Banks accused of charging retailers ‘excessive’ card fees

Retailers are calling for action over what they say are “excessive” fees charged by credit and debit card providers in the UK.

Card use rose steadily from 54% of transactions in 2016 to 61% in 2019 and Covid-19 has accelerated this trend as more customers shopped online or paid by card in store, the British Retail Consortium (BRC) said.

Meanwhile, the cost to retailers of accepting payments reached £1.1bn in 2019, of which £950m was from card payments. Shops are charged an average of 18.4p per credit card transaction (up 15% from 2016), and 5.9p for every debit card transaction (up 6% from 2016). On top of this, businesses have received notices in the past year of new fees that will be charged to accept payments online.

These increasing fees are putting further pressure on retailers at a time when they are already facing higher costs due to coronavirus and Brexit. Ultimately these costs, equivalent to £40 per household, will be reflected in consumer prices, the BRC said.

The trade body has joined forces with the British Independent Retailers Association, Association of Convenience Stores, Federation of Small Businesses and UKHospitality to call for “decisive action” to tackle increasing card fees.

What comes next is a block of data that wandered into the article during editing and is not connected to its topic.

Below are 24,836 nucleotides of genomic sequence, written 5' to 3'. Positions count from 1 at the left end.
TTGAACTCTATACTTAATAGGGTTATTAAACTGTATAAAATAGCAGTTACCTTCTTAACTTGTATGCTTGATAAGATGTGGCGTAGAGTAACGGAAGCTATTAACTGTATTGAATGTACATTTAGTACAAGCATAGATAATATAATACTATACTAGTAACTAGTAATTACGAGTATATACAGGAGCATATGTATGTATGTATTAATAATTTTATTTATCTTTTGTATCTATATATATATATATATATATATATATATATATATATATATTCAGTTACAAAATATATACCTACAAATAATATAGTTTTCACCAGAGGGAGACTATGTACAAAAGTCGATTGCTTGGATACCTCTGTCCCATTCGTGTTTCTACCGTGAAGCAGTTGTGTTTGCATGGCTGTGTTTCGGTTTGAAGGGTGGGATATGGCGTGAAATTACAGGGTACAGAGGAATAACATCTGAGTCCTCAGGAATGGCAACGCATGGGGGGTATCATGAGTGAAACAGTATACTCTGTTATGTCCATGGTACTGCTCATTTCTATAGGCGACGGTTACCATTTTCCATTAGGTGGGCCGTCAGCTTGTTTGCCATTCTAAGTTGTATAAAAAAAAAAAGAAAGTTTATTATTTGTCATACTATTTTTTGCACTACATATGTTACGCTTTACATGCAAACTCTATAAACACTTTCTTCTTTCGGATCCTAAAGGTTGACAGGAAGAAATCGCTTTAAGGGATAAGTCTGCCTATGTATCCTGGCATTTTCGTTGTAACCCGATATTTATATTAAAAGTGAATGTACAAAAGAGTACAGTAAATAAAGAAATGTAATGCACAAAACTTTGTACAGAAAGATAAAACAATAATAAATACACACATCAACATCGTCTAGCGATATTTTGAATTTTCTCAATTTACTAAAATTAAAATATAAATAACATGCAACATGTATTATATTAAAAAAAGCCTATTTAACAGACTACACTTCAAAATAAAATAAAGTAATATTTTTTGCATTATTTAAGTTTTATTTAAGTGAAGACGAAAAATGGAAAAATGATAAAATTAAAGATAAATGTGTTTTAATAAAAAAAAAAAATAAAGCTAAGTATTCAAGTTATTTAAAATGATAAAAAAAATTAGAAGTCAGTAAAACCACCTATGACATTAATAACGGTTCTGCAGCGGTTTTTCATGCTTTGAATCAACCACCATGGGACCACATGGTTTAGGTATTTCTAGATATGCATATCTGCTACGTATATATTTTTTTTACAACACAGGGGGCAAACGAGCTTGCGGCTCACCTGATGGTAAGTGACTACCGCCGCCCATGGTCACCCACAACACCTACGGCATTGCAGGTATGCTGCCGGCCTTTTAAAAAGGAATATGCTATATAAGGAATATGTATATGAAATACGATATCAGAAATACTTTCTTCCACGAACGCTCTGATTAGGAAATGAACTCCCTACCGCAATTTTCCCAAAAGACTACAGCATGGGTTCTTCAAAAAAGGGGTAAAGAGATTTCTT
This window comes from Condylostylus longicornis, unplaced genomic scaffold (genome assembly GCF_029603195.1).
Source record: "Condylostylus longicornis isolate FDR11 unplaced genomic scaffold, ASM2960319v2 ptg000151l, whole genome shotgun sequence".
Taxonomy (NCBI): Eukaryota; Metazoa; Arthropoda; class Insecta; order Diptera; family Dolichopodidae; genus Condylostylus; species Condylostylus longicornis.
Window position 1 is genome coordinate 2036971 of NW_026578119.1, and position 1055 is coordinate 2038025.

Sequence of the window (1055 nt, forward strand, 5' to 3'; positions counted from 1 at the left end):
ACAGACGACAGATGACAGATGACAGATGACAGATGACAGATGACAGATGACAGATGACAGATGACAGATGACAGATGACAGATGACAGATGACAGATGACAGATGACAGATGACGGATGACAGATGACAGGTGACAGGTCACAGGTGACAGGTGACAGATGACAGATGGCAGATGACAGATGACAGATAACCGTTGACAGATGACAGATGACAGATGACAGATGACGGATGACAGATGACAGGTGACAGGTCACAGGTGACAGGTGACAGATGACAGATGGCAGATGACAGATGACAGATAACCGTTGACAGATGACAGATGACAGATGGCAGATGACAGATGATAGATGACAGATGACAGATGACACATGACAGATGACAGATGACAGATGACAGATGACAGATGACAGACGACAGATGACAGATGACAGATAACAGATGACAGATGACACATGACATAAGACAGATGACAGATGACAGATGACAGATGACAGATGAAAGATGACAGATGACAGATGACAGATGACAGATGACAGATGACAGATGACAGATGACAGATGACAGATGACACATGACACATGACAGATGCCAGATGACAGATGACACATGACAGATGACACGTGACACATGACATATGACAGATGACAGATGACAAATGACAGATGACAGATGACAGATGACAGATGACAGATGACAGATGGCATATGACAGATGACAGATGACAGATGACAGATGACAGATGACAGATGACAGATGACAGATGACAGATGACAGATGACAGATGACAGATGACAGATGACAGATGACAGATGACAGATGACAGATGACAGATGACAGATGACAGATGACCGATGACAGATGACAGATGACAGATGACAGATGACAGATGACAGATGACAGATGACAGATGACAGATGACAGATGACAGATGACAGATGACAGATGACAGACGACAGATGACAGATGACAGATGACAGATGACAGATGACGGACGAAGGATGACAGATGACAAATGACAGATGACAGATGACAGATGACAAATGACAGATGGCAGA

“With card payments accounting for almost 80% of retail sales, it is vital that the Government takes action to tackle excessive card costs,” said Andrew Cregan, head of Finance Policy at the BRC. “Without action we will see businesses put under further pressure and it will be consumers who are forced to pay the price.”

James Lowman, chief executive of the Association of Convenience Stores, added: “The way that customers pay in convenience stores is continuing to diversify and the costs that must be met by retailers to provide these options are rising. Recent years have seen the financing of ATMs undermined, causing many machines to become fee-charging regardless of retailer preferences, and some parts of card fees double for retailers.

“There are two priorities for retailers here: everyone would benefit from a restored national network supplying access to cash, and action is needed to allow retailers to effectively find the best deal and switch card payments providers.”